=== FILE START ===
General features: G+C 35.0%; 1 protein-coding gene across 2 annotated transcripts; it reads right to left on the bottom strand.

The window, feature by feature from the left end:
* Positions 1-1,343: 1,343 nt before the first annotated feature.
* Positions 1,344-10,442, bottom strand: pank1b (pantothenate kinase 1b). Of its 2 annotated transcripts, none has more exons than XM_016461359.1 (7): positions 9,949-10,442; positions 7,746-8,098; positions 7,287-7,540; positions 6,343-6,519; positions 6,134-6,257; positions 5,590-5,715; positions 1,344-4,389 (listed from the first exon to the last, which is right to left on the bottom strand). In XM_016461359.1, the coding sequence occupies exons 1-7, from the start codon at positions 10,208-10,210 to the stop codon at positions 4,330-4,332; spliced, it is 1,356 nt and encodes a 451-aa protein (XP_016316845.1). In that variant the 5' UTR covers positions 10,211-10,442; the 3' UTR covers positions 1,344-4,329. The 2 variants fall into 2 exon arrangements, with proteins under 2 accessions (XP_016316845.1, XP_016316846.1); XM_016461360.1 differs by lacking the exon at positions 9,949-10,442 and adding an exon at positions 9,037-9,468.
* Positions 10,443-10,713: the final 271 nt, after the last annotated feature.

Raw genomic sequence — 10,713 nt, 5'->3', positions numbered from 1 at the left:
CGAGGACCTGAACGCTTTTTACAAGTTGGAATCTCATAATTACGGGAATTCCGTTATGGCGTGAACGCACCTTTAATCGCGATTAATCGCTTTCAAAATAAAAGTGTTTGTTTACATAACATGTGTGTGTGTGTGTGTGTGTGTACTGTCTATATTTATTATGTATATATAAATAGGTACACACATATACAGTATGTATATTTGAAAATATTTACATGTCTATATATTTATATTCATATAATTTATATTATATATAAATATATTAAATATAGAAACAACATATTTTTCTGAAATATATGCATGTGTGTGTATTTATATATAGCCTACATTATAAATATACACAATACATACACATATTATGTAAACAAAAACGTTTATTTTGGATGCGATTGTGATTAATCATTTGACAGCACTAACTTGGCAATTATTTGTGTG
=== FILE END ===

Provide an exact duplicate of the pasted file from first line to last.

General features: G+C 35.0%; 1 protein-coding gene across 2 annotated transcripts; it reads right to left on the bottom strand.

The window, feature by feature from the left end:
* Positions 1-1,343: 1,343 nt before the first annotated feature.
* Positions 1,344-10,442, bottom strand: pank1b (pantothenate kinase 1b). Of its 2 annotated transcripts, none has more exons than XM_016461359.1 (7): positions 9,949-10,442; positions 7,746-8,098; positions 7,287-7,540; positions 6,343-6,519; positions 6,134-6,257; positions 5,590-5,715; positions 1,344-4,389 (listed from the first exon to the last, which is right to left on the bottom strand). In XM_016461359.1, the coding sequence occupies exons 1-7, from the start codon at positions 10,208-10,210 to the stop codon at positions 4,330-4,332; spliced, it is 1,356 nt and encodes a 451-aa protein (XP_016316845.1). In that variant the 5' UTR covers positions 10,211-10,442; the 3' UTR covers positions 1,344-4,329. The 2 variants fall into 2 exon arrangements, with proteins under 2 accessions (XP_016316845.1, XP_016316846.1); XM_016461360.1 differs by lacking the exon at positions 9,949-10,442 and adding an exon at positions 9,037-9,468.
* Positions 10,443-10,713: the final 271 nt, after the last annotated feature.

Raw genomic sequence — 10,713 nt, 5'->3', positions numbered from 1 at the left:
CGAGGACCTGAACGCTTTTTACAAGTTGGAATCTCATAATTACGGGAATTCCGTTATGGCGTGAACGCACCTTTAATCGCGATTAATCGCTTTCAAAATAAAAGTGTTTGTTTACATAACATGTGTGTGTGTGTGTGTGTGTGTACTGTCTATATTTATTATGTATATATAAATAGGTACACACATATACAGTATGTATATTTGAAAATATTTACATGTCTATATATTTATATTCATATAATTTATATTATATATAAATATATTAAATATAGAAACAACATATTTTTCTGAAATATATGCATGTGTGTGTATTTATATATAGCCTACATTATAAATATACACAATACATACACATATTATGTAAACAAAAACGTTTATTTTGGATGCGATTGTGATTAATCATTTGACAGCACTAACTTGGCAATTATTTGTGTG